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Unravelling the international reference pricing conundrum: Next threats, next steps

12 November 2013 Gaelle Marinoni

International reference pricing (IRP) is going global. Think about it. Is this a fact, a threat, or a mix of both?

After spending the last few months dissecting the intricacies of IRP in over 40 developed and emerging markets, my answer would be that IRP is indeed going global, and that's a threat for pharmaceutical companies. At the same time, this isn't the only--or the biggest--threat linked to IRP that we have identified. Both transaction-price and emerging-market referencing also feature quite high on the policy-change threat list.

More countries to jump on the IRP bandwagon
IRP is a popular pricing mechanism, especially in Europe where only Italy, Sweden, and the United Kingdom do not use the mechanism. Furthermore, the popularity of IRP is expanding beyond the European borders. In the last two years alone, markets such as Colombia, Egypt, Morocco and Ukraine have implemented the mechanism and Albania will do so next year.

For payers, IRP is an attractive cost-containment tool. It is easier to implement than health technology assessment (HTA) for example, notably in terms of skills required (even if accurate pricing data is sometimes hard to come by.) For countries that do not yet resort to IRP as part of their pricing and reimbursement toolkit, IRP-linked savings can be attractive. Indeed, in the case of Morocco, IRP was first applied to 320 high-cost drugs, and price cuts on these products ranged between 46 and 83%. In addition, IRP-linked savings can be near guaranteed if, as both Colombia and Morocco elected to do, a country opts not to review the price of marketed products if the internationally referenced price is higher than the domestic price.

Transaction-price referencing
For now, IRP is mostly based on list prices, but the payers IHS talked to indicated they are keen on using transaction prices (inclusive of discounts) in their IRP calculations. The preference for using transaction prices in IRP calculation is even enshrined in the legislation of some eastern European countries and, were it not for the lack of relevant information, IRP in these countries would already routinely be based on real market prices.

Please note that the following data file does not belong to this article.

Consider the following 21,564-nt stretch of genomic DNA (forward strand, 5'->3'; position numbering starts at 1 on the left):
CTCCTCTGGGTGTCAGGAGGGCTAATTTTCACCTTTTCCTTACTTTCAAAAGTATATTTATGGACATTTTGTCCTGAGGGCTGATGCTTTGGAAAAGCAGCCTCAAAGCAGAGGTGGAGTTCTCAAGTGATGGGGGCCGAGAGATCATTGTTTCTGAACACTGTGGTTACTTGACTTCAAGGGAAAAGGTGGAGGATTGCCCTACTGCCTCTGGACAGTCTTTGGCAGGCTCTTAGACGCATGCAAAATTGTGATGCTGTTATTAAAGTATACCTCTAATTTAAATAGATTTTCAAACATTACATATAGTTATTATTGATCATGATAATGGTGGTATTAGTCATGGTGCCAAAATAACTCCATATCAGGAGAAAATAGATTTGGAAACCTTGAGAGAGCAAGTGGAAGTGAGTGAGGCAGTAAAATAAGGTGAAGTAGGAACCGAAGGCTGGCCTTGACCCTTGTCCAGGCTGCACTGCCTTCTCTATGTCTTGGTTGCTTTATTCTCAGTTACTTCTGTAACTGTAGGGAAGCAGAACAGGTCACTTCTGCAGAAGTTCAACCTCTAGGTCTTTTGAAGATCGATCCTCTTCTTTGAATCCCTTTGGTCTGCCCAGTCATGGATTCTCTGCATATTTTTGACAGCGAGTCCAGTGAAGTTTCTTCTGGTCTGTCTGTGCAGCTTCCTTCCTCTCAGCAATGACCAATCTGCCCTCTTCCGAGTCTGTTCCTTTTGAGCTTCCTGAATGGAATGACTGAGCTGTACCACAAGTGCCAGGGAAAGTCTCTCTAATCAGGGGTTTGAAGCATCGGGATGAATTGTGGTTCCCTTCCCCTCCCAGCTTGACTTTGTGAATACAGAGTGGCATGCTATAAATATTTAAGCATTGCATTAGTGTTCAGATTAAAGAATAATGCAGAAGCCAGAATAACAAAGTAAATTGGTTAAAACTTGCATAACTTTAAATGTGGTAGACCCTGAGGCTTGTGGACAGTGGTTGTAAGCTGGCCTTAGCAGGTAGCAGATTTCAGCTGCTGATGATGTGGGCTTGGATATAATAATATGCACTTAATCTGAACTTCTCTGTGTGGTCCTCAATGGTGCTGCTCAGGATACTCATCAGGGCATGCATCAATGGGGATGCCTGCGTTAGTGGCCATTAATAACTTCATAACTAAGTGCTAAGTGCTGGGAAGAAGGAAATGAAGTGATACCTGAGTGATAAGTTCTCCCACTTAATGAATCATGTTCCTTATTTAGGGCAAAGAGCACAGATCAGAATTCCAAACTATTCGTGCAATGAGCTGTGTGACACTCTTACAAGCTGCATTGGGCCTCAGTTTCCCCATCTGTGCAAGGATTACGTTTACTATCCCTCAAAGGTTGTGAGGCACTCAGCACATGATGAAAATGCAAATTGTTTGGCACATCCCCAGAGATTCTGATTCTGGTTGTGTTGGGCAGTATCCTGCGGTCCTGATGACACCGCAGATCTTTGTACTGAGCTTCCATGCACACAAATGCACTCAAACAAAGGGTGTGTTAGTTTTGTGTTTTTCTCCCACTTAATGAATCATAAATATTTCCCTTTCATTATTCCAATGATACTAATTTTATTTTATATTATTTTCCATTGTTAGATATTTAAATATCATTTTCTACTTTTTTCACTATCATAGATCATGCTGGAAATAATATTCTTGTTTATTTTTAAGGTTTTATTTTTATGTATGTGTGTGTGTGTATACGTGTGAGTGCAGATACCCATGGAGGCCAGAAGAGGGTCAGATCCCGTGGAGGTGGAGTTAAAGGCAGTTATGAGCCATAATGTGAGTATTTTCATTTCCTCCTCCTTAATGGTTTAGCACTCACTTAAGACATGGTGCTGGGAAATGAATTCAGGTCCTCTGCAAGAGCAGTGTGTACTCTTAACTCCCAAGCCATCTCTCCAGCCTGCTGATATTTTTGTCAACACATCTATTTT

Having said that, our research unveiled that payers are finding ways around the lack of data on transaction prices. Indeed, some have developed preferential relationships with procurement organisations in their reference markets, and have therefore managed to gain access to real market prices that they can use in their IRP calculations. Meanwhile, others are estimating discounts. For example, France applies common-knowledge discounts (e.g., a 16% discount on the German list price) when referencing the price of expensive medicines, i.e. drugs that exceed a specific cost threshold per patient and per year.

Emerging-market referencing on developed-market payers' minds
As part of our research, we also asked developed-market payers whether moving towards referencing emerging markets was an option in their respective countries. While some dismissed it, some considered it an attractive possibility. We modeled such an eventuality by evaluating the impact on drug prices if Greece started referencing European Union accession candidate Turkey using our IHS proprietary pricing database, which is used by a number of governments implementing IRP. For the monoclonal antibody we looked at, if Greece were to reference Turkey, this could lead to double-digit price cuts in Bulgaria, Hungary, Poland, Slovakia and the Czech Republic, with significant associated loss in revenues. However, IHS is of the opinion that the Greek IRP formula and the IRP rules in the countries that reference Greece dampen the impact of such a policy change.

Indeed, European prices would likely be under much greater pressure if the market that was the most open to such a policy change (i.e., starting to reference Turkey) went ahead with it. Of course, we would need to further test this hypothesis before we send alarm bells ringing, and have the said market on a global IRP watch list!

Careful planning is key to success
There is no doubt that IRP is a complex process that can have a considerable impact on achievable drug launch prices, the ability to maintain the launch price across countries and, as a result, aggregate revenues. Within the boundaries of IRP, each decision is strategic for optimal pricing and revenue generation.

Knowing the intricacies of the IRP process within and across markets will support the design of effective launch sequences and optimise revenue generation. To download an extract of our study "International Reference Pricing - Strategic Guidebook to the New Global Pharmaceutical Pricing Paradigm", please click here.

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